At ISTE 2016, we launched a refreshed version of the ISTE Standards for Students – the definitive framework for successfully and thoughtfully integrating ed tech to transform learning and teaching. To date, thousands have downloaded the standards and several school systems have begun the process of adopting them.
ISTE took a fresh approach to updating the student standards, one that engaged a wider range and larger numbers of contributors over the course of a year. One that sought grass-roots, expert and global input. And one that included student voice – 295 voices, to be exact.
The work that went into refreshing these standards was significant and was made possible by the amazing insights of ISTE members, board members, the broad ISTE global community, staff and all those who blazed the trail before us.
The passion and expertise that went into updating the student standards factor greatly in our new work to overhaul the ISTE Standards for Teachers. This effort was launched at ISTE 2016 and will culminate with the introduction of the new teacher standards at ISTE 2017.
As we embark on our second standards refresh in two years, three things stand out as guiding forces:
Empowerment. Empowered learning and students taking greater responsibility for their learning were popular concepts across the board during the student standards refresh. We’re hearing that the natural corollaries for the teacher standards are empowered teaching and empowered leading.
We don’t know yet exactly what the new standards will look like, but it’s likely that they will revolve around giving teachers greater control of the resources they can access and how they teach. Digital technologies open up a world of educational resources to teachers, but that world is and will increasingly be overwhelming in sheer volume. No one can be expected to maintain an awareness and mastery of the myriad resources for every learning need. Technology must fuel collaboration and connect all educators to the best professional learning and just-in-time advice.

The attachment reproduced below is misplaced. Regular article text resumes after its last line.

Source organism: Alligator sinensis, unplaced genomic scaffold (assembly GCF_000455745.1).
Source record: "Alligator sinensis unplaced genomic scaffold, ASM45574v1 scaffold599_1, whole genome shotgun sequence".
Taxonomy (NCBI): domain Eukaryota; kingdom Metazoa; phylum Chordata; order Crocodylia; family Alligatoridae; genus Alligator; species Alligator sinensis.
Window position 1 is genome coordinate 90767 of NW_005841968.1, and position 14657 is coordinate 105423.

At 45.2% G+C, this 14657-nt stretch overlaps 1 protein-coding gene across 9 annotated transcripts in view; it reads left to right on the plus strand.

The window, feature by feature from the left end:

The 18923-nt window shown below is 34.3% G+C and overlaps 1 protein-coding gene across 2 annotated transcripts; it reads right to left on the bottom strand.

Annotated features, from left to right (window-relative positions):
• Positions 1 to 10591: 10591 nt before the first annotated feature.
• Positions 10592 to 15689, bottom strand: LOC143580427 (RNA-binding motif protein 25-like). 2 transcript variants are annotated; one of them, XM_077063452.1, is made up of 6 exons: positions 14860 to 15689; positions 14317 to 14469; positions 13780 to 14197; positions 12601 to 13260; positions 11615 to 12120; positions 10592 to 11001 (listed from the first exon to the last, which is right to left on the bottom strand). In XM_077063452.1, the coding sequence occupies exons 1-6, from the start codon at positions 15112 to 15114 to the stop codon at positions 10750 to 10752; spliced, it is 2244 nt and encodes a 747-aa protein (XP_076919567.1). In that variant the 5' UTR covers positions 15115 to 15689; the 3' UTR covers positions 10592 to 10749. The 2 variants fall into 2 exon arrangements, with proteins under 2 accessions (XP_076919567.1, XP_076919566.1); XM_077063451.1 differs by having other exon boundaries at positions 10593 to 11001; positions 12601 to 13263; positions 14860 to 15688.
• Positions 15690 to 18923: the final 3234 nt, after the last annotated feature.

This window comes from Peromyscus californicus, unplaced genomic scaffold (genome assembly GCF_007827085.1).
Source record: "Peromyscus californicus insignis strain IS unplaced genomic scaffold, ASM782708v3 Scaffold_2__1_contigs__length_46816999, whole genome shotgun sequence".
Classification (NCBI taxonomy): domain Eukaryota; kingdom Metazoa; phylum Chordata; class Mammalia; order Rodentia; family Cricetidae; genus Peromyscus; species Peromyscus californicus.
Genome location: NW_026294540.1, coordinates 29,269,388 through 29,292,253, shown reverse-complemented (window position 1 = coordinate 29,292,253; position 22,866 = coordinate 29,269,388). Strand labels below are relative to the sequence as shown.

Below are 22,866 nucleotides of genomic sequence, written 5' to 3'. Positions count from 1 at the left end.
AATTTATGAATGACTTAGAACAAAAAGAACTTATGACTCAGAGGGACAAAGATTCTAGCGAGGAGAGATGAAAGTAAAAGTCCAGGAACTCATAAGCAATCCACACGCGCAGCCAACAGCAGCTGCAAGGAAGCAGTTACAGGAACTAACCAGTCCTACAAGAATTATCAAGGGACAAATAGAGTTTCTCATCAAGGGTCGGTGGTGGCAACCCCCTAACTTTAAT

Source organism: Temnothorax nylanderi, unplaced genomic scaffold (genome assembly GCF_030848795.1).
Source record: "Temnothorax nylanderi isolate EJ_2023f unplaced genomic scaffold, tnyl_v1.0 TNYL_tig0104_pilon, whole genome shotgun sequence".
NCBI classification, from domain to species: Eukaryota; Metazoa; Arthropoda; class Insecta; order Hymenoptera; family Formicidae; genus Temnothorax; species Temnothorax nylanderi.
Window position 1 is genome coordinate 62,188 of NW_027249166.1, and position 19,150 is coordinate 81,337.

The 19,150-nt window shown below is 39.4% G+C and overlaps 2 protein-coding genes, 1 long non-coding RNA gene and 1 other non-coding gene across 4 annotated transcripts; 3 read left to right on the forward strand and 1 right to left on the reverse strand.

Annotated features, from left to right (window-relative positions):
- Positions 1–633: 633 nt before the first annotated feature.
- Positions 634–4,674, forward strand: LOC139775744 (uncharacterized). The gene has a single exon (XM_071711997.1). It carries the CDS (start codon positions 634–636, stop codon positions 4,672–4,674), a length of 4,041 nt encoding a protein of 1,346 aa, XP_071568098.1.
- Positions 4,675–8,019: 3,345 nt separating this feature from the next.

Role shift. We’re also hearing lots of discussion about the changing role of teachers. There are a few angles to this potential aspect of the updated teacher standards.
First there’s the idea of teachers as facilitators versus keepers of knowledge. Then there’s a sense that teachers need to model behaviors of adult learners, helping students see that learning is indeed lifelong. And there’s thinking around how teachers might give up some control and take on greater tolerance for risk. Also, how can teachers access learning science and useful data to better inform decision-making? All big ideas. All worth exploring.
Personalization. Personalizing learning was a constant thread in the student standards refresh. Personalized professional learning is emerging as the corollary for teachers – moving away from one-size-fits-all professional learning to a range of options that match teachers’ needs, time and interests.
With the teacher standards refresh just underway, we can’t say yet where it’s headed or what the final standards will look like. But we can say that we’re off to an amazing start thanks to the thought leadership, knowledge and passion of the hundreds of participants across the globe who have already signed on to assist.
I want to encourage even greater numbers from the ISTE community to participate. Look for ways to weigh in on the teacher standards. Join standards refresh-related events. Participate in the survey and draft standards reviews.
The profession is counting on it.
Jim Flanagan is ISTE's chief learning services officer.